The interaction between Gilbert and Helen is less charged in the film, as many of the misunderstandings that arise during their early interactions are glossed over. Their friendship is a lot more easy in the adaptation and Gilbert seems much less proud than he does in the book.

I found that Rupert Graves was wonderful as Huntingdon. He played such a vile character and really made me hate Huntingdon. The relationship between Helen and Huntingdon was sexed up in the film, adding a different dimension to my understanding of the situation between these two.

All in all, a good start to my Brontë-watching 🙂

work and play

School has ended for the semester, so I am taking advantage of the lull to work on my Book Drum profile and get back to writing. These holidays always pass very quickly, but it seems so different now that I’m not a traditional student. Just a year ago, I graduated with my MA, but starting a distance-learning program just six months after has led to a very different sort of learning experience. It’s interesting and I have to admit that I do enjoy the independance it allows me; in many ways, it seems like an independent study program.

In between all the writing and research (funny, I never thought I would return to a subject that I spent so many months working on for my thesis), I’ve been watching “Lark Rise to Candleford” and loving it almost as much as I loved “Cranford” last year. Small town dramas have always been especially charming to me and this one is no exception. My b-chan finds it amusing that I am so into period pieces and shojo anime, he’s never met anyone who is so into “girly” shows.

Review: The Barchester Chronicles

barchester

I’ve been going through my queue, so it’s time for another period film review 🙂

After watching “The Way We Live Now,I decided to go through the Anthony Trollope BBC collection. Based on Trollope’s The Warden and Barchester Towers, “The Barchester Chronicles” follows the religious and political machinations underfoot in the town of Barchester.

While some of the older BBC series often feel like dated set pieces (this one was released in 1982), this one seemed as fresh as “Cranford”. And like “Cranford,” the characters are wonderfully developed–Mr. Harding is as sweet and endearing as Miss Matty.

I did not think I was going to enjoy the series after watching the first episode, but it was the dynamic between Mr. Harding and Mr. Grantly that captured my interest and made me stick to it.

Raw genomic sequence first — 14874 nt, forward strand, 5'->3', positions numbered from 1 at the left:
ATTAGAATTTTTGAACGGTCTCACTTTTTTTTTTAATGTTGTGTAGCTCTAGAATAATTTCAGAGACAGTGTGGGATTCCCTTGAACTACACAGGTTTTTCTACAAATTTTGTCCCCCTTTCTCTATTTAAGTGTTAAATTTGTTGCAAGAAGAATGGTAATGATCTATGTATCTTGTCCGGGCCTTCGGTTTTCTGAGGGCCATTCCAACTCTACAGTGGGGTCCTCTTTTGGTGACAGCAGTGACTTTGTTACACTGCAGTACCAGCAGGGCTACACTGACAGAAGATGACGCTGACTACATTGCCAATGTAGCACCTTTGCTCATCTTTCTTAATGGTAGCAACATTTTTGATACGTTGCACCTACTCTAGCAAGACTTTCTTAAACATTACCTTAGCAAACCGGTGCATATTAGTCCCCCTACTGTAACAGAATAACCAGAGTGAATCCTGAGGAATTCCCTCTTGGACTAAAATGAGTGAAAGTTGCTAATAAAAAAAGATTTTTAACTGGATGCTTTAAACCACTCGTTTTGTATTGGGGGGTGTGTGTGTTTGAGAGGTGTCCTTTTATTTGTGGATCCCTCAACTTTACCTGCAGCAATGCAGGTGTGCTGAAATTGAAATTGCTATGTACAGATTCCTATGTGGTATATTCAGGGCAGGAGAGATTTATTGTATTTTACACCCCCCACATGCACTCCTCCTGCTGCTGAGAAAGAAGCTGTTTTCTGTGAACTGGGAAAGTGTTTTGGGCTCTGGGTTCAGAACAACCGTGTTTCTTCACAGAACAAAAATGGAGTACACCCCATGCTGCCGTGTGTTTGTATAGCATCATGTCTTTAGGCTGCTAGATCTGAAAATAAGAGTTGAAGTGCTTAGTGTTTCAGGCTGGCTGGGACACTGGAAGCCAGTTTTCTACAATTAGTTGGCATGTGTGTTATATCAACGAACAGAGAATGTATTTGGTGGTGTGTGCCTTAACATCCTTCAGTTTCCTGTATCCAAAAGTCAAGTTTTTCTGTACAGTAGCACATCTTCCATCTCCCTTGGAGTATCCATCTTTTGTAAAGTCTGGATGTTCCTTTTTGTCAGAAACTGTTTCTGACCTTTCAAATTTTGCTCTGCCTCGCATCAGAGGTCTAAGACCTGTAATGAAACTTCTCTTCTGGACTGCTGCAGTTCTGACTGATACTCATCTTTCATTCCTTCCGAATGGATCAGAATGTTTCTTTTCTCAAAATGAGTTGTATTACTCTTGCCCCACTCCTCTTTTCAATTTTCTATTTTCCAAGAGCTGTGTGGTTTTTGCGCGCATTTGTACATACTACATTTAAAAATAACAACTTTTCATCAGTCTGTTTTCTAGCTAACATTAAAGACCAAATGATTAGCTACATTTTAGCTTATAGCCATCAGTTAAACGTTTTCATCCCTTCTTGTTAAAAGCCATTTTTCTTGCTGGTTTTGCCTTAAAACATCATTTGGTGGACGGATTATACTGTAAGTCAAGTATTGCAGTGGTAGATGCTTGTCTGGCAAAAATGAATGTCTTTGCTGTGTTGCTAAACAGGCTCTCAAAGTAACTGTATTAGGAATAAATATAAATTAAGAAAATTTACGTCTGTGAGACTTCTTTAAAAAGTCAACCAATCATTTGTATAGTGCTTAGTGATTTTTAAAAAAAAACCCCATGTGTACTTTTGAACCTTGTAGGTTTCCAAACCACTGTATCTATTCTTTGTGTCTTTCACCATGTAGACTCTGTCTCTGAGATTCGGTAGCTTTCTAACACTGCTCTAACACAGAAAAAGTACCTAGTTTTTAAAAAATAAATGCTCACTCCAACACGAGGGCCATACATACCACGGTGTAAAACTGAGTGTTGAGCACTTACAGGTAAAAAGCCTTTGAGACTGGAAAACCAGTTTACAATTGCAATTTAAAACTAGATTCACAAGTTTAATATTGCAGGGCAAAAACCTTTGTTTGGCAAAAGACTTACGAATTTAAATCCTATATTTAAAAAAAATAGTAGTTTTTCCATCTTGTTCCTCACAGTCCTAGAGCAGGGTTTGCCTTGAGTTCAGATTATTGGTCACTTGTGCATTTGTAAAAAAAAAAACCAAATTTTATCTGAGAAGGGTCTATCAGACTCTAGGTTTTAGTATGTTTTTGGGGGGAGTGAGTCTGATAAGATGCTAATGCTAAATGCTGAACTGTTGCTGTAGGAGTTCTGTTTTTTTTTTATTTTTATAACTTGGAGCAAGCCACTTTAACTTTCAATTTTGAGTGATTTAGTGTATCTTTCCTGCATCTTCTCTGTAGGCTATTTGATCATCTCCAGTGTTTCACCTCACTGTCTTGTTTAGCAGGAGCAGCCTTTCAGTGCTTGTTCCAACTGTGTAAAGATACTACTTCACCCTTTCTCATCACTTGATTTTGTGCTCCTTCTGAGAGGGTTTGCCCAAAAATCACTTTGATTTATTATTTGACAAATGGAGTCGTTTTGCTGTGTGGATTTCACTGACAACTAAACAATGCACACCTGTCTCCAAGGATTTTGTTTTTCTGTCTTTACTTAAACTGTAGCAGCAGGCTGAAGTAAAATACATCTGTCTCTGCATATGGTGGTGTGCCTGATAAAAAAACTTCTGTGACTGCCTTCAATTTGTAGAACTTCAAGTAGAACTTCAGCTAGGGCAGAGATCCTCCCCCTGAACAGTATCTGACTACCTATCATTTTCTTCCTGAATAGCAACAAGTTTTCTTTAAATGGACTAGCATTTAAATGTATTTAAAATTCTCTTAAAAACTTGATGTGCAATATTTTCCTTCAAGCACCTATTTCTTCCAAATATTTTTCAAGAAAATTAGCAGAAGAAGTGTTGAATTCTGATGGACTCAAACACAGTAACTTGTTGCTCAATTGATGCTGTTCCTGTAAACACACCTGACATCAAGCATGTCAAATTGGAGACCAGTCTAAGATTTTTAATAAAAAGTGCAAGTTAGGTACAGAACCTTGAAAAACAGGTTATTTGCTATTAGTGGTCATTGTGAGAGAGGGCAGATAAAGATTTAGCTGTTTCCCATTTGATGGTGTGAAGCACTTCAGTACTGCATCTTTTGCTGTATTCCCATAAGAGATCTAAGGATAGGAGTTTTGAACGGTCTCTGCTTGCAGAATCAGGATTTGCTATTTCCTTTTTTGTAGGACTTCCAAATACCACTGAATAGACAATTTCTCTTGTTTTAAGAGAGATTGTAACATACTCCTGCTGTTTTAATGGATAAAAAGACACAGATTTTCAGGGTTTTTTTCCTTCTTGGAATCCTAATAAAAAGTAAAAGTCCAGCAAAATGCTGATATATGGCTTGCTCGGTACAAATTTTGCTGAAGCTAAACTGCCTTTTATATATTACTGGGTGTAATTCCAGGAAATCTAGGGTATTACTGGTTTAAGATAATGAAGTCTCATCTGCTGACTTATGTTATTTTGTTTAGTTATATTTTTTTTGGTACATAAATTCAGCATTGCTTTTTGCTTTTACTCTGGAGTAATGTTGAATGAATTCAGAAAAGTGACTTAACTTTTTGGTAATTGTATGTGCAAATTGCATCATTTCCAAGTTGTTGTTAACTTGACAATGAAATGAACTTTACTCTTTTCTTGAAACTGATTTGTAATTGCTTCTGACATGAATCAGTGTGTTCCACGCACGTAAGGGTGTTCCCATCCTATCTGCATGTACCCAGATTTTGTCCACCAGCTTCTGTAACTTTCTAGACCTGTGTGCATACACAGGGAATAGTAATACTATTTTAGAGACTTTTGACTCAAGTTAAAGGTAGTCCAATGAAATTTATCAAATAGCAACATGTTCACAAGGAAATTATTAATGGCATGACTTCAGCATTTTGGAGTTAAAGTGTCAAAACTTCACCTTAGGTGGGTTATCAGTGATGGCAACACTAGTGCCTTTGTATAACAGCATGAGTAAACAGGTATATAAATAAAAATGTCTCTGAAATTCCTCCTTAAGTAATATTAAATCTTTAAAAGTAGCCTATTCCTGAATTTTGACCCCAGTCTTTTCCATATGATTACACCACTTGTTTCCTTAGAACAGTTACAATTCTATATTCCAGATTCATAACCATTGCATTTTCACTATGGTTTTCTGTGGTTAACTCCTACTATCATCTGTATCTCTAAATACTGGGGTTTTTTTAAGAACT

The parallel between Mr. Grantly’s tantrums and Mr. Harding’s easy manner adds to the tempest in a teacup quality that drives the plot. Every move is a political move of great importance in Mr. Grantly’s estimation; he must have his way or else! Mr. Harding, however, is a man of great conscience and empathy–according to Mr. Grantly, it is his greatest weakness. What else must a clergyman be if not immune to empathy? Of course, there is a limit to the level of empathy that any man can possess, as is evidenced by Mr. Harding’s less-than-warm reception of Mr. Obadiah Slope–the sleazy chaplain played by a young Alan Rickman.

While I enjoyed the series, I cannot call it a favorite. I haven’t read Trollope and so can’t compare the series to the novels, but I find that it takes a little more effort on my part to enjoy the Trollope collection. The first time I watched “The Way We Live Now,” I stopped watching after the first episode and only returned to it a few months later because I forgot to remove it from my Netflix queue and received it. I didn’t make the same mistake with “Barchester;” though the first episode was slow, I convinced myself to keep watching and found that the slow start gave way to an interesting story.

Review: Berkeley Square

A look at my Netflix queue looks something like Period Films 101. I love a good costume drama–the more corsets and bustles, the better–so I’ve decided to start blogging about these. I blog about one of my pastimes, why don’t I blog about this one?

berkeley-sqI recently watched Berkeley Square, a drama set in Edwardian London that follows the travails of three nannies: straight-laced and dedicated Matty, naive but loyal Lydia, and troubled Hannah. Each nanny has her own story, their lives coming together as they enter the tight-knit community of nannies that serve the families of Berkeley Square. Despite the differences in their character, the three women bond over the difficulties of their position as women and servants. The series raises issues of social justice for women and the working class, as well as the question of women’s right to experience love when serving in a profession that requires complete dedication to the demands of one’s employer.

I was surprised by some of the issues raised by the series. Hannah’s story in particular raises several issues concerning women’s tenuous position as mothers and workers during this era. An unwed mother, Hannah finds herself in trouble when her child’s father, her only protector, dies in an accident. Struggling to keep her child safe, Hannah is forced to leave little Billy in another’s care before she can take up her post as nanny. Keeping her child secret from her employer and friends, Hannah acts as a mother for the children in her care, but is unable to do the same for her own child.

The series is a must-watch for any lover of period pieces. The storyline is intriguing and illustrative of a slice of Edwardian life that is often overlooked. Think of it as The Nanny Diaries with prams and prying nursemaids.